Advocacy Groups Fight for Children's Right to Not Be Exploited Online

Aug 24, 2012 15:15:20Posted by John Skorick, MyAKA Founder & CEO

Advocacy Groups Fight for Children's Right to Not Be Exploited Online

Internet privacy is important for all of us, especially children. Yet, these youths may not always know how to distinguish if they're being taken advantage of online. When it comes to protecting online privacy, consumer advocacy groups are keeping a watchful eye out for companies that attempt to exploit the naivety of children. In fact, the Center for Digital Democracy along with 16 other groups recently appealed to the Federal Trade Commission (FTC) to put a stop to companies that are accused of skirting the rules of the Children's Online Privacy Protection Act (COPPA), according to Reuters.

Big businesses such as McDonald's Corp. and Viacom's Nickelodeon may seem harmless enough when they advertise features on their websites to attract youngsters. However, the intent becomes a bit less clear when children who take part in their online offerings are urged to "share" their experiences with friends by providing email addresses of friends. According to the news source, the websites of five companies, including the aforementioned businesses as well as Turner Broadcasting System's, and two of General Mills' cereal-related websites ( and, have been flagged for exploiting children to provide free marketing for the sites.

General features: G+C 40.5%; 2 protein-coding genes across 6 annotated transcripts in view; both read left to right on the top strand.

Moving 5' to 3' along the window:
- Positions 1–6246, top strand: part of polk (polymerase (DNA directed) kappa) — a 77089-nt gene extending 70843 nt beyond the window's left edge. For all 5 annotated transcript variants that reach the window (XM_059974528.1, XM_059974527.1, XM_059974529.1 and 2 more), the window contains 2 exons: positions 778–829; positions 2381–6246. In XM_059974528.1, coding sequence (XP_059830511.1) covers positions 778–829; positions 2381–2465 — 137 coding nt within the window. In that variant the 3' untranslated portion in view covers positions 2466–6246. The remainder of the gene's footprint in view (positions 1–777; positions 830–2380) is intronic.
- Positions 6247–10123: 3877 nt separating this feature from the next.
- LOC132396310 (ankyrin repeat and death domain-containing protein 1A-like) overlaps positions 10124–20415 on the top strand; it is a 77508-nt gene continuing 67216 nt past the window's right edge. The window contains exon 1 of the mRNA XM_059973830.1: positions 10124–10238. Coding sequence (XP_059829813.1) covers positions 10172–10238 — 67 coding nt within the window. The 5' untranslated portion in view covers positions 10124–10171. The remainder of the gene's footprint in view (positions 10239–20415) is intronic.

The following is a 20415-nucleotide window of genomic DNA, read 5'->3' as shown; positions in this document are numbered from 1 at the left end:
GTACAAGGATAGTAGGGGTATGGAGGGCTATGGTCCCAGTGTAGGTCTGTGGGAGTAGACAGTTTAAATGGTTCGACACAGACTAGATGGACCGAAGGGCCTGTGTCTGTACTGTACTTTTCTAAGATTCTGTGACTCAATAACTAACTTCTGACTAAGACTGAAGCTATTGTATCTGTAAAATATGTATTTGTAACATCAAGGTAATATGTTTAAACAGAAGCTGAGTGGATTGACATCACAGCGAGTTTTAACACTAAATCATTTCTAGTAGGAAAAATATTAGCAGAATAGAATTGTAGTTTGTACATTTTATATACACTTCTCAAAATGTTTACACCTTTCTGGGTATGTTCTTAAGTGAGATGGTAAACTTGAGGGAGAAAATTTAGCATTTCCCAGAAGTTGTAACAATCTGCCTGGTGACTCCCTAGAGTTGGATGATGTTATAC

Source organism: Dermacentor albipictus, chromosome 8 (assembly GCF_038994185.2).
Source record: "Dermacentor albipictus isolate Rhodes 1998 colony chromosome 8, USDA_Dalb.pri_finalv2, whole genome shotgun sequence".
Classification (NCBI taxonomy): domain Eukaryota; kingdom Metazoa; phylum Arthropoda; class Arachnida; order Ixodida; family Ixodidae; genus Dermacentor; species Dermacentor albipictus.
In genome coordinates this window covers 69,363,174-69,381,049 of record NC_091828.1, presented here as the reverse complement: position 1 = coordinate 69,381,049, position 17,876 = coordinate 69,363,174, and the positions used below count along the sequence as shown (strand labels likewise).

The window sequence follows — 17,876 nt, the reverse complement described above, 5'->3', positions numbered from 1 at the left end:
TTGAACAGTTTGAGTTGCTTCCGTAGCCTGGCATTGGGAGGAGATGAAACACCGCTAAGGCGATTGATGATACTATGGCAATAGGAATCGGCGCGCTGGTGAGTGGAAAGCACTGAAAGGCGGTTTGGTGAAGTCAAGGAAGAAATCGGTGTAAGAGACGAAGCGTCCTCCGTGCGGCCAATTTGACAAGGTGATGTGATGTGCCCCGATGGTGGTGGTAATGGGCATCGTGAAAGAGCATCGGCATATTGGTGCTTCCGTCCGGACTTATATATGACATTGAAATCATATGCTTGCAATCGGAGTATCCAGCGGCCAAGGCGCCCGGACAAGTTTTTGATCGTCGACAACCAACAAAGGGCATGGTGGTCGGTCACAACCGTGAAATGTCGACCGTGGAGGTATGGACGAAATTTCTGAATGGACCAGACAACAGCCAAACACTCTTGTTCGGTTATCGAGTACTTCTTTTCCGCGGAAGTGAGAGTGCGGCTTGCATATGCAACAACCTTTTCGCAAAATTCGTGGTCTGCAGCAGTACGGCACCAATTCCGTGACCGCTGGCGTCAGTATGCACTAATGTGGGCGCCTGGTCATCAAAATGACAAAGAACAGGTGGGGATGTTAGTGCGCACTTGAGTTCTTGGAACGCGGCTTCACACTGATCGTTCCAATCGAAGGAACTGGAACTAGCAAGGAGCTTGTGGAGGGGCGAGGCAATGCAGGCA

"The FTC should act promptly to stop this commercial exploitation of children," Georgetown law professor Angela Campbell, who provides legal counsel for the Center for Digital Democracy, told the Los Angeles Times.

Upon discovering this exploitive practice, the advocacy group has since filed five separate complaints - one for each company - in the hopes that the FTC will investigate the websites and put a stop to the refer-a-friend practice. The L.A. Times reports the issue is that the websites do not require consent from parents of children whose email addresses are being submitted via refer-a-friend forms, which is a requirement set in place by COPPA.

General Mills spokesman Tom Forsythe has responded to the allegations, claiming its two accused websites do not violate COPPA policy, according to The New York Times. When children enter their friends' email addresses, only one email is sent to the recipient and the original user's information is not stored. Nickelodeon representatives have denied the allegations, and spokesman David Bittler said the claims from the advocacy groups "are absolutely incorrect," Reuters reports.

While the jury is still out on whether these websites are violating the COPPA regulations, it is important for parents to keep an eye on their children's online activity and teach the youngsters about safe online behavior. Young internet users may not be able to spot red flags that could indicate they are visiting a fraudulent website or inadvertently providing free marketing to companies.